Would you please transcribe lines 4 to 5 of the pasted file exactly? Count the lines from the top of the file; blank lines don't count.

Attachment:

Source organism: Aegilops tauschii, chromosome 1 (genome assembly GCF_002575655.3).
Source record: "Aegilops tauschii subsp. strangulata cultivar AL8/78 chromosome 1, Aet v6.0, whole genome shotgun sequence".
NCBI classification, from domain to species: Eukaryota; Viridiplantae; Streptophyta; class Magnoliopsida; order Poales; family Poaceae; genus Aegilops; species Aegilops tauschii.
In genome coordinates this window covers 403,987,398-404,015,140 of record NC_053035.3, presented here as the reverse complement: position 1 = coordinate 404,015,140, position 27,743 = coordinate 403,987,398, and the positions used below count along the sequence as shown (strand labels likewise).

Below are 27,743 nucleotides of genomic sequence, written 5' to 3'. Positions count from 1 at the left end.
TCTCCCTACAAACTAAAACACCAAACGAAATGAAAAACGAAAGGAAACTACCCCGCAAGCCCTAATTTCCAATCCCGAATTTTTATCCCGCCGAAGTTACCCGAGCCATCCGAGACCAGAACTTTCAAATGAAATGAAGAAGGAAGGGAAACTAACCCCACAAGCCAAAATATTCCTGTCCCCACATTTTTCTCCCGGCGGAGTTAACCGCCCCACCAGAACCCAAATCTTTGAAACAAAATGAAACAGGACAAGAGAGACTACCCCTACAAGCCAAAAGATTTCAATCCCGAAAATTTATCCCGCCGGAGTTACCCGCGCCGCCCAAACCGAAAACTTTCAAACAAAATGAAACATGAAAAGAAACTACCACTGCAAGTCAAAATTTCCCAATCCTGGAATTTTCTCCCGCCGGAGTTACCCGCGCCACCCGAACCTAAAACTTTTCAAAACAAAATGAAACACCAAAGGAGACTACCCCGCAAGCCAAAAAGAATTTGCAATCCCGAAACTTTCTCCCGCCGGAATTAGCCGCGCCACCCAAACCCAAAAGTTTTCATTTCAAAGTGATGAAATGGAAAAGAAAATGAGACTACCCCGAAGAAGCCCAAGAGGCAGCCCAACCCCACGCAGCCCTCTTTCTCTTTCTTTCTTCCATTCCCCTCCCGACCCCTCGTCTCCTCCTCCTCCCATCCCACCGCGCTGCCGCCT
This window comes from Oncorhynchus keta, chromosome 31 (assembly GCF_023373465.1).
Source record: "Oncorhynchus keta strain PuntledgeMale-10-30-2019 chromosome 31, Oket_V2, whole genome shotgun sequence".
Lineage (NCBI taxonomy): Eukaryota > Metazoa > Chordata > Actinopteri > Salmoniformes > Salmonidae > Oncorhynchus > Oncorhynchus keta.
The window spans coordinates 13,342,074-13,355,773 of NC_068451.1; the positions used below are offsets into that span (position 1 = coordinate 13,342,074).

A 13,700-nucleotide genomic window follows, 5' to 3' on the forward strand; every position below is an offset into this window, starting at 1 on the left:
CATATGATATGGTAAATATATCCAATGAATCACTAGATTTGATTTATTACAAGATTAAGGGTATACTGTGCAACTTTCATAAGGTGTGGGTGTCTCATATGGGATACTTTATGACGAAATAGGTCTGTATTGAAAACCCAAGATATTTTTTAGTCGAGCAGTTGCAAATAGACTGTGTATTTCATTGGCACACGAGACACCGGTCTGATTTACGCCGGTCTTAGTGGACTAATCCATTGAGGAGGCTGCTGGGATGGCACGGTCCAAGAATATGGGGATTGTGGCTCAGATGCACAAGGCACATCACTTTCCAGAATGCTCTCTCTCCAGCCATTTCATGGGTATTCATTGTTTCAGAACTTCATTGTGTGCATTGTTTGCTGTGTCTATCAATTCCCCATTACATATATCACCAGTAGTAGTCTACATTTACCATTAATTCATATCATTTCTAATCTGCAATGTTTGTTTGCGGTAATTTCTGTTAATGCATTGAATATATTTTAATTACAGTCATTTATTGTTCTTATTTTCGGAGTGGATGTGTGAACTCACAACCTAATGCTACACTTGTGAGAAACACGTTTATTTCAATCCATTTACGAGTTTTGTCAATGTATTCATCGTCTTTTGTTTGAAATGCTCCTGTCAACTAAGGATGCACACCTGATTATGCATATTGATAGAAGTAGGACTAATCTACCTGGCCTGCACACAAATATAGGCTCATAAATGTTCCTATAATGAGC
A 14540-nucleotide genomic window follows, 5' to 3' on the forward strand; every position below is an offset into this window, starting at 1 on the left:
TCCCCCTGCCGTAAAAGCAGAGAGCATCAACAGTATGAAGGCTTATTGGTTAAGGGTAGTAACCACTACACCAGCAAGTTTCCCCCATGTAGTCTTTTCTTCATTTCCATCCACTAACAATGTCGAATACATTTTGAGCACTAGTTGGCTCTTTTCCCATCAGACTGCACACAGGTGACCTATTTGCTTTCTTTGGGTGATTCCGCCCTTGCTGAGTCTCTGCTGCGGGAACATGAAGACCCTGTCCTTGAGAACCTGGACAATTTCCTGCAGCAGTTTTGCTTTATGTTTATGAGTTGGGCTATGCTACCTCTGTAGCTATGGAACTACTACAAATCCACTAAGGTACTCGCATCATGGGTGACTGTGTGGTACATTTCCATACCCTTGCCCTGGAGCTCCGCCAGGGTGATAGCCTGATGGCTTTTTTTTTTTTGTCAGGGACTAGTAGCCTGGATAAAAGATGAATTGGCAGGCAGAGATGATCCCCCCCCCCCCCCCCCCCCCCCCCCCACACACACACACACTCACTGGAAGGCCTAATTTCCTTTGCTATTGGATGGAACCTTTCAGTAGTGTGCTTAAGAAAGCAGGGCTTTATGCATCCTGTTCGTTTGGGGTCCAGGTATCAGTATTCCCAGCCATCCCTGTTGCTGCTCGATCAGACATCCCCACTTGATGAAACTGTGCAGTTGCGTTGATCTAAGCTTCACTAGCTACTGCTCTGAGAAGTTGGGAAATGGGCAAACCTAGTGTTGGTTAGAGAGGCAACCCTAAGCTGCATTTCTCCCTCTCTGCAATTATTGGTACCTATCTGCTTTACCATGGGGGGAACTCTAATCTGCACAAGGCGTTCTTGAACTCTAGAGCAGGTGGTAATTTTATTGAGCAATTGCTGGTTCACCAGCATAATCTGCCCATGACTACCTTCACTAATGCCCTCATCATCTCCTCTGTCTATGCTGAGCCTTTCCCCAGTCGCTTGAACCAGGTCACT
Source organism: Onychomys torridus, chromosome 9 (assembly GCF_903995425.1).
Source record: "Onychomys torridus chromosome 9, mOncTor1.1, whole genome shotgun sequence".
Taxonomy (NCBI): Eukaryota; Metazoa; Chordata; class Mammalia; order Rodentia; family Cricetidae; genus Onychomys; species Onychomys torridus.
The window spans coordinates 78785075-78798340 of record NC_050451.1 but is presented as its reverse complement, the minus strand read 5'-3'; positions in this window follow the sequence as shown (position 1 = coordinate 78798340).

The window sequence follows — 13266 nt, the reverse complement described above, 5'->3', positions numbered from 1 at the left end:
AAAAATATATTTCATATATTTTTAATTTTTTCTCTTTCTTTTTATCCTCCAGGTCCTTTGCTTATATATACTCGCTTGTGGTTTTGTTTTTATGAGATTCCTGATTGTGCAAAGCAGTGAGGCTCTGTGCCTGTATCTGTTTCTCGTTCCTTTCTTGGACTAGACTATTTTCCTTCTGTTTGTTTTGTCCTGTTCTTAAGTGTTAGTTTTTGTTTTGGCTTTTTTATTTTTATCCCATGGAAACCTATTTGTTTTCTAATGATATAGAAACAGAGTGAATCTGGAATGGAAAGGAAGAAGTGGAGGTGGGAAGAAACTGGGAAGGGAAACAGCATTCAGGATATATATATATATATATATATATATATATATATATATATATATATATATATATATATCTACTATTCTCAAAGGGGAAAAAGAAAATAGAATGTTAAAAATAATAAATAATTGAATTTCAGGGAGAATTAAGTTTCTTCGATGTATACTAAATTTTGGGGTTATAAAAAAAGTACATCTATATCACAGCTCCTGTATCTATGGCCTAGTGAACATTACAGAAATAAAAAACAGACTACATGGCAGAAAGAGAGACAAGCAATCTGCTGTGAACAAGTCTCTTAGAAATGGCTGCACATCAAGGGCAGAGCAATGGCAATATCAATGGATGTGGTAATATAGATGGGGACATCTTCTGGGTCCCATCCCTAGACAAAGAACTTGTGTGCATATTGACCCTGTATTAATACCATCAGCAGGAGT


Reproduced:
In genome coordinates this window covers 403,987,398-404,015,140 of record NC_053035.3, presented here as the reverse complement: position 1 = coordinate 404,015,140, position 27,743 = coordinate 403,987,398, and the positions used below count along the sequence as shown (strand labels likewise).

Below are 27,743 nucleotides of genomic sequence, written 5' to 3'. Positions count from 1 at the left end.